British SAS parachuted in to Baghdad


SAS troopers have carried out the first major combat parachute operations since Suez more than 50 years ago, it can now be disclosed.

Using advanced parachuting techniques Special Forces carried out a series of operational jumps onto the outskirts of Baghdad targeting insurgent leaders and bomb-making factories, The Daily Telegraph has learnt.

"Covert Insertion" by Stuart Brown depicts members of 22 SAS Regiment perform a HALO (High Altitude, Low Opening) freefall insertion.

"Covert Insertion" by Stuart Brown depicts members of 22 SAS Regiment performing a HALO (High Altitude, Low Opening) freefall insertion.

The airborne operations – which can only now be disclosed – played a significant role in removing so-called insurgent “high value targets” and reducing their ability to make roadside bombs.

On at least a dozen occasions SAS soldiers jumped from the back of a Hercules aircraft at around 15,000ft. After steering for several miles, they landed silently close to insurgent strongholds on an area the size of a football pitch.

HAHO/HALO rig - French special forces example

HAHO/HALO rig - French special forces example

The troops of up 12 men then quietly made their way on foot either to begin an operation or set up a covert observation post where they would mount electronic devices linked to voice and facial recognition software to spy on insurgents.

Dressed in the SAS’s latest combat uniforms, with some carrying the heavy-hitting Heckler and Koch 417 rifle equipped with a silencer, the men either assisted other SAS helicopter-borne troops or mounted the raid themselves.



“It was the surprise factor that we were after,” said a special forces soldier involved in the operations. “You could have some time under canopy to travel a few kilometres from the point of opening onto the ground.”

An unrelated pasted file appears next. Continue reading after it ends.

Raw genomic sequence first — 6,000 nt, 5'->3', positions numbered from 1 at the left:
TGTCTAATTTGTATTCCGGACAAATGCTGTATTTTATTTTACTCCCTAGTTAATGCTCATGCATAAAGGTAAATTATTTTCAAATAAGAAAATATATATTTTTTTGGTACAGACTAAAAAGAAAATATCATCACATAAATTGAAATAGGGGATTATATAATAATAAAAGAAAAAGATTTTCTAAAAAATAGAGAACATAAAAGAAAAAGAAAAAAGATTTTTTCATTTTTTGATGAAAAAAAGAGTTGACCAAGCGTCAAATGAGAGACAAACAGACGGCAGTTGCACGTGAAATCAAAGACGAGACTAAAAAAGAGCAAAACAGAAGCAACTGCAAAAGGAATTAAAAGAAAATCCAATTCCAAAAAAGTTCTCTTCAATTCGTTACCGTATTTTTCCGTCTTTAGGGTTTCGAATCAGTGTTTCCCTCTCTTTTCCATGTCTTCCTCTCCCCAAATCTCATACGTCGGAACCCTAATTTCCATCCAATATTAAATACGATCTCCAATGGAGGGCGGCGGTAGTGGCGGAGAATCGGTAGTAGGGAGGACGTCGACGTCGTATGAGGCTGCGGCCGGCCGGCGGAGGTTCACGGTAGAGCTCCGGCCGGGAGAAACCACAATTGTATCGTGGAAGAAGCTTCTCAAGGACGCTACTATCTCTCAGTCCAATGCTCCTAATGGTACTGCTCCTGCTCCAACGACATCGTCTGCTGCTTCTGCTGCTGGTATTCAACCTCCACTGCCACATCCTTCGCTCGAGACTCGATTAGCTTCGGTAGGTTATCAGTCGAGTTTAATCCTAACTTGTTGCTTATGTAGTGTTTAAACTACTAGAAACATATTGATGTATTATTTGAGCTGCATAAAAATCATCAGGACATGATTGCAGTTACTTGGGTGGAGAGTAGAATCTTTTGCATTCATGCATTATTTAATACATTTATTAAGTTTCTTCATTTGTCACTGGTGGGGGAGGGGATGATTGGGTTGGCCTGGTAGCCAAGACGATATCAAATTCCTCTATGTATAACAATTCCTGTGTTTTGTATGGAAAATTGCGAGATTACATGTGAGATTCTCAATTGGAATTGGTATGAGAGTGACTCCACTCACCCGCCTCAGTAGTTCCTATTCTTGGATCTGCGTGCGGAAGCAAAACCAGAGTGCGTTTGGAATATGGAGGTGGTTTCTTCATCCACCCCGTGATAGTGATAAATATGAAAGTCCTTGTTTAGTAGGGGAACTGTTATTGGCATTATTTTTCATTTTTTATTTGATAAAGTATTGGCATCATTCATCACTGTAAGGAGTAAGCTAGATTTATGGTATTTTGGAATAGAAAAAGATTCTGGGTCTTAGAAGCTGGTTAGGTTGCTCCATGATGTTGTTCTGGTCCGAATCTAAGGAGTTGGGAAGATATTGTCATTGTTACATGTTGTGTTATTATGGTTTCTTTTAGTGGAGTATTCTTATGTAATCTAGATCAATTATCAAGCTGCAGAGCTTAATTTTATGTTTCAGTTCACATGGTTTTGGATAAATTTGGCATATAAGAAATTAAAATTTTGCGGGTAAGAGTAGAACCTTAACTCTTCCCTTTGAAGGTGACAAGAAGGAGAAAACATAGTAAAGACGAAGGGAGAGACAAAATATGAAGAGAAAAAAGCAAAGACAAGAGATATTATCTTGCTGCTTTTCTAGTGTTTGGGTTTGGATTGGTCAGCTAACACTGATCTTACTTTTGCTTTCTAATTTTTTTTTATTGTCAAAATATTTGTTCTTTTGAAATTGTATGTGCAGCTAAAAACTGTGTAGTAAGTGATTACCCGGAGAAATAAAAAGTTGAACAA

Using a special chest rig mounted with satellite navigation, radios and altimeters and oxygen masks the soldiers at first gathered in the sky and then steered towards the ground as a group.

“These jumps took place all over city but particularly Sadr city on the eastern edge of Baghdad where it heads into countryside. You would land on the outskirts, on the right side of the Tigris, and then tab in.  “It gives you the ability of surprise for a hard knock or to get to that point where you have eyes on the target without anyone having a clue that you are in there. As soon as you put a helicopter up people know what’s going on.”

Sadr city

On some occasions a helicopter force in Pumas was called in to start an operation otherwise they were used to extract the soldiers.“We had the means to get into a building and means to fight our way out,” the soldier said.“We did arrests. We are not going in to neutralise everything but to try and capture targets. However, if you are in the course of apprehending somebody and your life is under threat, if somebody is pointing a gun at you then they will be very lucky to survive.”

News of combat jumps, which were made over the last two years, comes at a time when a shortage of RAF Hercules and pilots has meant that a third of the 2,400 paratroopers in 16 Air Assault Brigade are not qualified to jump.

Airborne officers argue that keeping a parachute capability maintains Britain’s ability to launch rapid reaction forces that could for instance take a hostile runway in Africa or at the very least “give the enemy something to think about”.

A few parachute jumps were used by the SAS and SBS in Afghanistan in 2001 and on two occasions the Parachute Regiment has come close to making drops in Afghanistan.

During the Suez operation in 1956 more than 700 paratroopers landed in Egypt to successful seize airfields, which enabled the further airlanding of troops and supplies. The operation by Britain, France, and Israel followed Egypt’s decision to nationalize the strategically-important Suez Canal. 

By Thomas Harding, Defence Correspondent

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